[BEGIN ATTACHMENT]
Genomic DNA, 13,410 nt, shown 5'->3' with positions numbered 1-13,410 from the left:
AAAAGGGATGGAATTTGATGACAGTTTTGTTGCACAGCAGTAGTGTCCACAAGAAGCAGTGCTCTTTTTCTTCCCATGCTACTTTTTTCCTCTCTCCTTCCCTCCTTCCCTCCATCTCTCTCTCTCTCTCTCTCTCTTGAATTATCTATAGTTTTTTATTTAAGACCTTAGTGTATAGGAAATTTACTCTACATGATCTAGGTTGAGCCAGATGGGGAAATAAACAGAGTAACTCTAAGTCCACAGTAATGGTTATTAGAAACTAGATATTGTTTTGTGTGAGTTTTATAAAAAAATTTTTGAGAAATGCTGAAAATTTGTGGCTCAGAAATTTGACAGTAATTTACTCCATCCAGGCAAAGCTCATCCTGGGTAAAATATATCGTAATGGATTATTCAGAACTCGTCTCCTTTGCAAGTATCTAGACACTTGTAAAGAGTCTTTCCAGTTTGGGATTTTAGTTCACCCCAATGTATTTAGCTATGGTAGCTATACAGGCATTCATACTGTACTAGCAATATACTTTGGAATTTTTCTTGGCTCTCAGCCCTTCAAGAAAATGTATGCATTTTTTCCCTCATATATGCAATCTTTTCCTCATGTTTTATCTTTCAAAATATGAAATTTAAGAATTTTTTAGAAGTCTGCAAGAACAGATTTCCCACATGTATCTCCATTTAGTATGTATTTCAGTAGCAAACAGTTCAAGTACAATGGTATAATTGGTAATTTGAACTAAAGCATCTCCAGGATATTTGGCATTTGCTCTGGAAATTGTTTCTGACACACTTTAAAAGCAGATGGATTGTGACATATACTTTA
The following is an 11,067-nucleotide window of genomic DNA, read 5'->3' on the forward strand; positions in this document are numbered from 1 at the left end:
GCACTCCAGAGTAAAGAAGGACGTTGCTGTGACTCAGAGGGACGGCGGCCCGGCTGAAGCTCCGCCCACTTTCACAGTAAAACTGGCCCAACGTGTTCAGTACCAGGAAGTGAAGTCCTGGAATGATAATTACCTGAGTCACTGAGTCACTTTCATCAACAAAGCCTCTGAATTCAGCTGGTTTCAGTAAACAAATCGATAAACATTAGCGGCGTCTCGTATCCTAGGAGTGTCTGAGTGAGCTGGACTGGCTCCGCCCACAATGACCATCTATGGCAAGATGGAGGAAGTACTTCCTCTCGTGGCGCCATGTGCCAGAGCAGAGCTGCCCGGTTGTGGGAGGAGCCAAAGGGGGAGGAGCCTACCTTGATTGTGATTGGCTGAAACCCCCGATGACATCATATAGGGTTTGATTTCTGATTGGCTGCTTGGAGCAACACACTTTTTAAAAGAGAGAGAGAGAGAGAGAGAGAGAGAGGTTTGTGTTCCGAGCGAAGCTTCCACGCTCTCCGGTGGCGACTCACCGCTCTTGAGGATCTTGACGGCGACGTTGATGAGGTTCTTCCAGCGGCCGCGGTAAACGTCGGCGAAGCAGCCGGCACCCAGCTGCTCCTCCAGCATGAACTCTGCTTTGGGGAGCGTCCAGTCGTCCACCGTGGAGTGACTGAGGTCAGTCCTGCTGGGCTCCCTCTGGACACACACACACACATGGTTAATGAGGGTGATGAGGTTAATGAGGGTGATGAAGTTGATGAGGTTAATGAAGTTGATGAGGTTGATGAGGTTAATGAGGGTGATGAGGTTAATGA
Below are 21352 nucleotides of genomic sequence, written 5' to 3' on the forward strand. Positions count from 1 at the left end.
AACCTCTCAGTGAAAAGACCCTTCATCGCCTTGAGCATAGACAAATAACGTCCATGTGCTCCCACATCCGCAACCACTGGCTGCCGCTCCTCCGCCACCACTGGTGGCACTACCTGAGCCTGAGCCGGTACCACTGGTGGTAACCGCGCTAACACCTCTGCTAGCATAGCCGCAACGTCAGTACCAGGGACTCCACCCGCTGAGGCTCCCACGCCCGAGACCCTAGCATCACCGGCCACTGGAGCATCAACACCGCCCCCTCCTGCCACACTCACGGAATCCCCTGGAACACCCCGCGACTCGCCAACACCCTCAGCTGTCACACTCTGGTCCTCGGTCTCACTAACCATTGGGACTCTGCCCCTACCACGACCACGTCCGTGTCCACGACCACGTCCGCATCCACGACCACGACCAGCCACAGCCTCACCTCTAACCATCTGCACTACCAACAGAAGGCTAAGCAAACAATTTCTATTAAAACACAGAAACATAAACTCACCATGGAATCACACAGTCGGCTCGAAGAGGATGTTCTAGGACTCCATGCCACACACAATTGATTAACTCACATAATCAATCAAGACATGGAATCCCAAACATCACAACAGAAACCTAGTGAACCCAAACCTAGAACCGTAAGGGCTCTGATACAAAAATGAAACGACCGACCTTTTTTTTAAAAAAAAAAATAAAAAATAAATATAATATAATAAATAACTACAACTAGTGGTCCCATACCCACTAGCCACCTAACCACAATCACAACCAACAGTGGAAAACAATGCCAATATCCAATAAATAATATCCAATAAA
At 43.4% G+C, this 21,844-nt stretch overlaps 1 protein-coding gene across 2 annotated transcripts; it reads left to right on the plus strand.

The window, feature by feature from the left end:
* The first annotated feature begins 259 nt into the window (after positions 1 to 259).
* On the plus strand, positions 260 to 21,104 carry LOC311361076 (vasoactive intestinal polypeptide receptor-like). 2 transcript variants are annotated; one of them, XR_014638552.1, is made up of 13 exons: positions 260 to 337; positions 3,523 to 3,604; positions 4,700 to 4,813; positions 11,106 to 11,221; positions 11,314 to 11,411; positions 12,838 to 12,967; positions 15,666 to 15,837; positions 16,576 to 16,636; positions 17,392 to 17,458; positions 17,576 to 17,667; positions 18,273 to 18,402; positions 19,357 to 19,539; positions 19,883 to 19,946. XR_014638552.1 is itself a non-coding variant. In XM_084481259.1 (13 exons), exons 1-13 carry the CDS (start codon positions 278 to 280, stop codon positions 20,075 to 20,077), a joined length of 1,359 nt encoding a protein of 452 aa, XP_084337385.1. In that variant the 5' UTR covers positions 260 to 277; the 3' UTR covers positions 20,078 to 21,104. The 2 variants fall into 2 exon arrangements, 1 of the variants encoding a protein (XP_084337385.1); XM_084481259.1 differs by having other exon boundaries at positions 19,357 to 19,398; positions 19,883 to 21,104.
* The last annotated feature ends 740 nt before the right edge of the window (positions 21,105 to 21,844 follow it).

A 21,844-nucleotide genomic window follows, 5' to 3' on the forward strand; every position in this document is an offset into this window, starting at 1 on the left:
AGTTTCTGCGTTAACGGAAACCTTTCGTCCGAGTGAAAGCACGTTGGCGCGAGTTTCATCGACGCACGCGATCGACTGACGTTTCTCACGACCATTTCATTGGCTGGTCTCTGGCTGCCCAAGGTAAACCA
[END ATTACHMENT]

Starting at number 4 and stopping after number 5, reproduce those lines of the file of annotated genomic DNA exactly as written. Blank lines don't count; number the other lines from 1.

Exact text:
GCACTCCAGAGTAAAGAAGGACGTTGCTGTGACTCAGAGGGACGGCGGCCCGGCTGAAGCTCCGCCCACTTTCACAGTAAAACTGGCCCAACGTGTTCAGTACCAGGAAGTGAAGTCCTGGAATGATAATTACCTGAGTCACTGAGTCACTTTCATCAACAAAGCCTCTGAATTCAGCTGGTTTCAGTAAACAAATCGATAAACATTAGCGGCGTCTCGTATCCTAGGAGTGTCTGAGTGAGCTGGACTGGCTCCGCCCACAATGACCATCTATGGCAAGATGGAGGAAGTACTTCCTCTCGTGGCGCCATGTGCCAGAGCAGAGCTGCCCGGTTGTGGGAGGAGCCAAAGGGGGAGGAGCCTACCTTGATTGTGATTGGCTGAAACCCCCGATGACATCATATAGGGTTTGATTTCTGATTGGCTGCTTGGAGCAACACACTTTTTAAAAGAGAGAGAGAGAGAGAGAGAGAGAGAGGTTTGTGTTCCGAGCGAAGCTTCCACGCTCTCCGGTGGCGACTCACCGCTCTTGAGGATCTTGACGGCGACGTTGATGAGGTTCTTCCAGCGGCCGCGGTAAACGTCGGCGAAGCAGCCGGCACCCAGCTGCTCCTCCAGCATGAACTCTGCTTTGGGGAGCGTCCAGTCGTCCACCGTGGAGTGACTGAGGTCAGTCCTGCTGGGCTCCCTCTGGACACACACACACACATGGTTAATGAGGGTGATGAGGTTAATGAGGGTGATGAAGTTGATGAGGTTAATGAAGTTGATGAGGTTGATGAGGTTAATGAGGGTGATGAGGTTAATGA
Below are 21352 nucleotides of genomic sequence, written 5' to 3' on the forward strand. Positions count from 1 at the left end.